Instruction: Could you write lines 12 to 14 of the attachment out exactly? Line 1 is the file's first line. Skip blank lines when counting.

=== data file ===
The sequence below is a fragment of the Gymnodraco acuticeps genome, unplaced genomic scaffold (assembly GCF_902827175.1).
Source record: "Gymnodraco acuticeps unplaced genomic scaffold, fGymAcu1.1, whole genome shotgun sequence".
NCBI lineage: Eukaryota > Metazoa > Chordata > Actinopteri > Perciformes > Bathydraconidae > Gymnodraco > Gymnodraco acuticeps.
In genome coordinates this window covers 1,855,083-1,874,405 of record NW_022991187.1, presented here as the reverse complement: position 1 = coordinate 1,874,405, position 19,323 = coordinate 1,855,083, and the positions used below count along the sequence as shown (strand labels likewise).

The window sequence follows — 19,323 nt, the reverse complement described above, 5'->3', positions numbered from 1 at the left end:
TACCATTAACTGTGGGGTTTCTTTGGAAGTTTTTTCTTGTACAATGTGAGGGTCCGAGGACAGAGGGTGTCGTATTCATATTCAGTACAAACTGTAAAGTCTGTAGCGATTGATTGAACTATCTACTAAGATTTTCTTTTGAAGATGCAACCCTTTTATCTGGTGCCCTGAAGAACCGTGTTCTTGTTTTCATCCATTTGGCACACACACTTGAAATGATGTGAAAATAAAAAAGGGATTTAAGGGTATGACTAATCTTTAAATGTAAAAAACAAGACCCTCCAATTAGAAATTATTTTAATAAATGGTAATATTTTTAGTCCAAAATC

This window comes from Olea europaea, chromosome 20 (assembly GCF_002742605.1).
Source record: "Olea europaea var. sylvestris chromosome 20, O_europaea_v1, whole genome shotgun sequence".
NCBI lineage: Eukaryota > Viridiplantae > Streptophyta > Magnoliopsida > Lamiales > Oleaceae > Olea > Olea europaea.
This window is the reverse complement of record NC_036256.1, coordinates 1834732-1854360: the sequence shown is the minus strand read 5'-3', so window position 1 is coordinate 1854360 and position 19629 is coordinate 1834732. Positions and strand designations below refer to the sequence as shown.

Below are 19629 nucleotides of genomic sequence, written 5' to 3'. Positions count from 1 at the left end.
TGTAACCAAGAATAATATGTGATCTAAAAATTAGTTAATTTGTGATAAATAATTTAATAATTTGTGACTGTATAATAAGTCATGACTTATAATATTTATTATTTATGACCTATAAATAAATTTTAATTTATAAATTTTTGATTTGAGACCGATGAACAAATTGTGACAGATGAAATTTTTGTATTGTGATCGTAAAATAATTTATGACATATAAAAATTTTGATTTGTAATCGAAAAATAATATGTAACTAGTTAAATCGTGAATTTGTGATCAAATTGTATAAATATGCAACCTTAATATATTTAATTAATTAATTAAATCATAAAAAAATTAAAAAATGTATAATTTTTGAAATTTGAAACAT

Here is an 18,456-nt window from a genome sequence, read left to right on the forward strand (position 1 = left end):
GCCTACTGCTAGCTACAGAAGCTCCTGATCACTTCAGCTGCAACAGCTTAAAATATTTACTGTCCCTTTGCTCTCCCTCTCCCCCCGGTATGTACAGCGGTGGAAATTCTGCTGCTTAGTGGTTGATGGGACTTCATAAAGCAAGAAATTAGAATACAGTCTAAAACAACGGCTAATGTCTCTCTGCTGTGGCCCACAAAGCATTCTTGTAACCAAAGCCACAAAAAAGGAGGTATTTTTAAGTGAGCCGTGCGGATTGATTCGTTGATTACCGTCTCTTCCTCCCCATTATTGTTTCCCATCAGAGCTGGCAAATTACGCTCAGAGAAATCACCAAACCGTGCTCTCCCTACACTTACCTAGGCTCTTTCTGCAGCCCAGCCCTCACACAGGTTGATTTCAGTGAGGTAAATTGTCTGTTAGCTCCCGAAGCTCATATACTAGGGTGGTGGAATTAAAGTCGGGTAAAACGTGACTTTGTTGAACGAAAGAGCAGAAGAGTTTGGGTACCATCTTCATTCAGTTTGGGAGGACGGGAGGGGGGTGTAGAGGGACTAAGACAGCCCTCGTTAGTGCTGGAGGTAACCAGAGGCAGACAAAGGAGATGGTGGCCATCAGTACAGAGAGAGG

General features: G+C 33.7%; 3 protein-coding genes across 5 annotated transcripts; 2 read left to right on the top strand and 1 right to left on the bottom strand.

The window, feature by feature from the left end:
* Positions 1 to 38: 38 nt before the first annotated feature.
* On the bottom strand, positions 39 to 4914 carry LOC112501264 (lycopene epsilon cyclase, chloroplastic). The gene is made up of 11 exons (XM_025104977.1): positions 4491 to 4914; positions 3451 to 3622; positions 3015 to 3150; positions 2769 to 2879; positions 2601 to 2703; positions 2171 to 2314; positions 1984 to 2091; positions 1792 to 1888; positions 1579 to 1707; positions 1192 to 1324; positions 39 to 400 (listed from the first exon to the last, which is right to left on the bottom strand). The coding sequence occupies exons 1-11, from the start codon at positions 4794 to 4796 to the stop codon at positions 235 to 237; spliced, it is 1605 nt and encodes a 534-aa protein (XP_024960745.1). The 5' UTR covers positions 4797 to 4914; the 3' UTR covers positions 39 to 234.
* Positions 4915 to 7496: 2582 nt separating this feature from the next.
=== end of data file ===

TGTAACCAAGAATAATATGTGATCTAAAAATTAGTTAATTTGTGATAAATAATTTAATAATTTGTGACTGTATAATAAGTCATGACTTATAATATTTATTATTTATGACCTATAAATAAATTTTAATTTATAAATTTTTGATTTGAGACCGATGAACAAATTGTGACAGATGAAATTTTTGTATTGTGATCGTAAAATAATTTATGACATATAAAAATTTTGATTTGTAATCGAAAAATAATATGTAACTAGTTAAATCGTGAATTTGTGATCAAATTGTATAAATATGCAACCTTAATATATTTAATTAATTAATTAAATCATAAAAAAATTAAAAAATGTATAATTTTTGAAATTTGAAACAT

Here is an 18,456-nt window from a genome sequence, read left to right on the forward strand (position 1 = left end):
GCCTACTGCTAGCTACAGAAGCTCCTGATCACTTCAGCTGCAACAGCTTAAAATATTTACTGTCCCTTTGCTCTCCCTCTCCCCCCGGTATGTACAGCGGTGGAAATTCTGCTGCTTAGTGGTTGATGGGACTTCATAAAGCAAGAAATTAGAATACAGTCTAAAACAACGGCTAATGTCTCTCTGCTGTGGCCCACAAAGCATTCTTGTAACCAAAGCCACAAAAAAGGAGGTATTTTTAAGTGAGCCGTGCGGATTGATTCGTTGATTACCGTCTCTTCCTCCCCATTATTGTTTCCCATCAGAGCTGGCAAATTACGCTCAGAGAAATCACCAAACCGTGCTCTCCCTACACTTACCTAGGCTCTTTCTGCAGCCCAGCCCTCACACAGGTTGATTTCAGTGAGGTAAATTGTCTGTTAGCTCCCGAAGCTCATATACTAGGGTGGTGGAATTAAAGTCGGGTAAAACGTGACTTTGTTGAACGAAAGAGCAGAAGAGTTTGGGTACCATCTTCATTCAGTTTGGGAGGACGGGAGGGGGGTGTAGAGGGACTAAGACAGCCCTCGTTAGTGCTGGAGGTAACCAGAGGCAGACAAAGGAGATGGTGGCCATCAGTACAGAGAGAGG